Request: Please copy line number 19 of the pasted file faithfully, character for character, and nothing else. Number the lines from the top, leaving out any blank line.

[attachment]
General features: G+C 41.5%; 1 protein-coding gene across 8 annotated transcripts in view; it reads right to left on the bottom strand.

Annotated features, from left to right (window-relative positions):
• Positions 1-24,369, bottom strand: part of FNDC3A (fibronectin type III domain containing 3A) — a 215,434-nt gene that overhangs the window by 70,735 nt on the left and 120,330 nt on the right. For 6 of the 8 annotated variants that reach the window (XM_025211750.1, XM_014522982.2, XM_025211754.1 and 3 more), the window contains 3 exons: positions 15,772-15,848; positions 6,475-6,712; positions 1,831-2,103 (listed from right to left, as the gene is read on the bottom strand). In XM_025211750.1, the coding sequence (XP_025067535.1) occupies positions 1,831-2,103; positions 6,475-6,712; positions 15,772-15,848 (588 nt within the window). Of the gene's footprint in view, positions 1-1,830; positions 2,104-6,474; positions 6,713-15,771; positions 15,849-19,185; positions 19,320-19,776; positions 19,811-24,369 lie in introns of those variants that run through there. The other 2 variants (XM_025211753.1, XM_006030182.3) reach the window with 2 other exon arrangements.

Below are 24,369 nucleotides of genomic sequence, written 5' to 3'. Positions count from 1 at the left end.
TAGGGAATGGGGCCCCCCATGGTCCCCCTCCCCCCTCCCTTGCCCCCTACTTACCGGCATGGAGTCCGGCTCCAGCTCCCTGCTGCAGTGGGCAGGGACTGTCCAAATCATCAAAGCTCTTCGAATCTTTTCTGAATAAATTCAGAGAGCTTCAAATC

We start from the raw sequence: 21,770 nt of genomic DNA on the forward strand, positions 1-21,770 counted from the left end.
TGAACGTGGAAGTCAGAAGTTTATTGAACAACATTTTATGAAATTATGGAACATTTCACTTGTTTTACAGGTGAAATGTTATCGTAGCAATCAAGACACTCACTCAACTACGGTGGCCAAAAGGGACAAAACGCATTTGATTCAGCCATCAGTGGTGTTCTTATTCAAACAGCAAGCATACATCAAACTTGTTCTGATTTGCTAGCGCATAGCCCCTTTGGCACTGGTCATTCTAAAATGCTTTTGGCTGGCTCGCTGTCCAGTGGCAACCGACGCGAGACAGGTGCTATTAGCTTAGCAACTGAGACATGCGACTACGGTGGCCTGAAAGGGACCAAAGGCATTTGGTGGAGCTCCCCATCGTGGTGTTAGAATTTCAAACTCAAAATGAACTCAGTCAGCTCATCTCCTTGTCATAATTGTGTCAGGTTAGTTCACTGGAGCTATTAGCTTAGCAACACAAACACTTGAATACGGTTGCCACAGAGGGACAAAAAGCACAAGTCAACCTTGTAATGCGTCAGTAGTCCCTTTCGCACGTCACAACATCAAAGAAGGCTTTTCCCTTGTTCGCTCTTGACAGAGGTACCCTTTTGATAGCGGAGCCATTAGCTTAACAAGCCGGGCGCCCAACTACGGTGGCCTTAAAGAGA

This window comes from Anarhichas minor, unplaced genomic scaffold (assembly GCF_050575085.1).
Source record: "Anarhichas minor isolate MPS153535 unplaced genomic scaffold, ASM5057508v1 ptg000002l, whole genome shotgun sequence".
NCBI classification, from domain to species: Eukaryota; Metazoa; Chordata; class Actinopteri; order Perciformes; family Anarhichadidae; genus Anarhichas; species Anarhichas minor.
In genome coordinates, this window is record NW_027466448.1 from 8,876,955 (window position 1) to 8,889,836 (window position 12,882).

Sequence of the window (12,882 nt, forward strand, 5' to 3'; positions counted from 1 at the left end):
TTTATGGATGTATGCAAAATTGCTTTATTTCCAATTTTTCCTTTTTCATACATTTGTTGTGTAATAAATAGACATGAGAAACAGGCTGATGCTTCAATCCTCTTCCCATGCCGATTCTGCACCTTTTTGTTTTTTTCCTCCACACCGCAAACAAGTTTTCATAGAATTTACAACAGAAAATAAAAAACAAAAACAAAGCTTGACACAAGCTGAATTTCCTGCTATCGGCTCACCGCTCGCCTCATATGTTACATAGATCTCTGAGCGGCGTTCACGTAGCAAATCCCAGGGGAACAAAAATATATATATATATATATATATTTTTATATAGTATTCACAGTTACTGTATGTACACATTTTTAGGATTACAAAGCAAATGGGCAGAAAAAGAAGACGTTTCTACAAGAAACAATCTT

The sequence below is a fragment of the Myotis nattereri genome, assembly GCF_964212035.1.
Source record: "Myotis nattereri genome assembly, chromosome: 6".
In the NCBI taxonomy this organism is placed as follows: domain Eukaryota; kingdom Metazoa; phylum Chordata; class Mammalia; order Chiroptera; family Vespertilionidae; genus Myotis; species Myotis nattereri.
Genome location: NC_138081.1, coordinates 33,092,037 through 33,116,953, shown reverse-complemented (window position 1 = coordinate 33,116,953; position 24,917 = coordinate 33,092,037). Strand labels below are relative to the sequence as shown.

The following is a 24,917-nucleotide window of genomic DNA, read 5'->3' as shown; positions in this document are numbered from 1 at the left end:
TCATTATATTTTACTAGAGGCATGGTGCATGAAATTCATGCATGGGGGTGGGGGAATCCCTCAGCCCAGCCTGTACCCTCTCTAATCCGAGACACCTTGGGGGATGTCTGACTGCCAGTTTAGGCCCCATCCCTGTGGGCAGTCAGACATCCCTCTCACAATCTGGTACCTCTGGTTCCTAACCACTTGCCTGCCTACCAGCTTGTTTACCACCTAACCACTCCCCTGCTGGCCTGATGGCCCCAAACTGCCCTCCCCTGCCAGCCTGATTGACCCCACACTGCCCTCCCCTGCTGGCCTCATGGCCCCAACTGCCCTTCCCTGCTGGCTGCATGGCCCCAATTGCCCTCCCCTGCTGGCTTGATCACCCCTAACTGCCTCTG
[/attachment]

TCATTATATTTTACTAGAGGCATGGTGCATGAAATTCATGCATGGGGGTGGGGGAATCCCTCAGCCCAGCCTGTACCCTCTCTAATCCGAGACACCTTGGGGGATGTCTGACTGCCAGTTTAGGCCCCATCCCTGTGGGCAGTCAGACATCCCTCTCACAATCTGGTACCTCTGGTTCCTAACCACTTGCCTGCCTACCAGCTTGTTTACCACCTAACCACTCCCCTGCTGGCCTGATGGCCCCAAACTGCCCTCCCCTGCCAGCCTGATTGACCCCACACTGCCCTCCCCTGCTGGCCTCATGGCCCCAACTGCCCTTCCCTGCTGGCTGCATGGCCCCAATTGCCCTCCCCTGCTGGCTTGATCACCCCTAACTGCCTCTG